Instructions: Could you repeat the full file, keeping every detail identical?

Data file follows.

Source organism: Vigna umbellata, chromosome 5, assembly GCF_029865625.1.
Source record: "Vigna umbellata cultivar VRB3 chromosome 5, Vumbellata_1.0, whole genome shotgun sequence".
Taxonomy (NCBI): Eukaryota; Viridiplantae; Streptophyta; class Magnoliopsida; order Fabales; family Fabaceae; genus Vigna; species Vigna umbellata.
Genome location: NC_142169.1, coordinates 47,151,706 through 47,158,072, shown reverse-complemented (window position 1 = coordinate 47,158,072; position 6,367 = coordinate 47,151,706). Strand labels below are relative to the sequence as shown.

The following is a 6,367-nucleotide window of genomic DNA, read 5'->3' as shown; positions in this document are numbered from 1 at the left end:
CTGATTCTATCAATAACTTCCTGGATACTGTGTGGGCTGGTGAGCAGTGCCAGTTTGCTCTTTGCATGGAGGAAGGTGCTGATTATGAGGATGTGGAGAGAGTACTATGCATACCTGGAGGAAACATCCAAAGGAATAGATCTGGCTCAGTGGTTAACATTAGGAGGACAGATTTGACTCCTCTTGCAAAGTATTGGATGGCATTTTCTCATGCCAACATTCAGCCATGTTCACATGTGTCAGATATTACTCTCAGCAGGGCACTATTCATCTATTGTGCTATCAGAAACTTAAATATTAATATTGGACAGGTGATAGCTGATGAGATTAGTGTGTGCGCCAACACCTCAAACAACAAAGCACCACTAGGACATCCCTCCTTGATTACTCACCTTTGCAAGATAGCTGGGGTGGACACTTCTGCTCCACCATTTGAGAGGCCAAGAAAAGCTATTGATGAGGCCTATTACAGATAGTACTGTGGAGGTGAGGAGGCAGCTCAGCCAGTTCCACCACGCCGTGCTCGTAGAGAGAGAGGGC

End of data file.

Source organism: Vigna umbellata, chromosome 5, assembly GCF_029865625.1.
Source record: "Vigna umbellata cultivar VRB3 chromosome 5, Vumbellata_1.0, whole genome shotgun sequence".
Taxonomy (NCBI): Eukaryota; Viridiplantae; Streptophyta; class Magnoliopsida; order Fabales; family Fabaceae; genus Vigna; species Vigna umbellata.
Genome location: NC_142169.1, coordinates 47,151,706 through 47,158,072, shown reverse-complemented (window position 1 = coordinate 47,158,072; position 6,367 = coordinate 47,151,706). Strand labels below are relative to the sequence as shown.

The following is a 6,367-nucleotide window of genomic DNA, read 5'->3' as shown; positions in this document are numbered from 1 at the left end:
CTGATTCTATCAATAACTTCCTGGATACTGTGTGGGCTGGTGAGCAGTGCCAGTTTGCTCTTTGCATGGAGGAAGGTGCTGATTATGAGGATGTGGAGAGAGTACTATGCATACCTGGAGGAAACATCCAAAGGAATAGATCTGGCTCAGTGGTTAACATTAGGAGGACAGATTTGACTCCTCTTGCAAAGTATTGGATGGCATTTTCTCATGCCAACATTCAGCCATGTTCACATGTGTCAGATATTACTCTCAGCAGGGCACTATTCATCTATTGTGCTATCAGAAACTTAAATATTAATATTGGACAGGTGATAGCTGATGAGATTAGTGTGTGCGCCAACACCTCAAACAACAAAGCACCACTAGGACATCCCTCCTTGATTACTCACCTTTGCAAGATAGCTGGGGTGGACACTTCTGCTCCACCATTTGAGAGGCCAAGAAAAGCTATTGATGAGGCCTATTACAGATAGTACTGTGGAGGTGAGGAGGCAGCTCAGCCAGTTCCACCACGCCGTGCTCGTAGAGAGAGAGGGC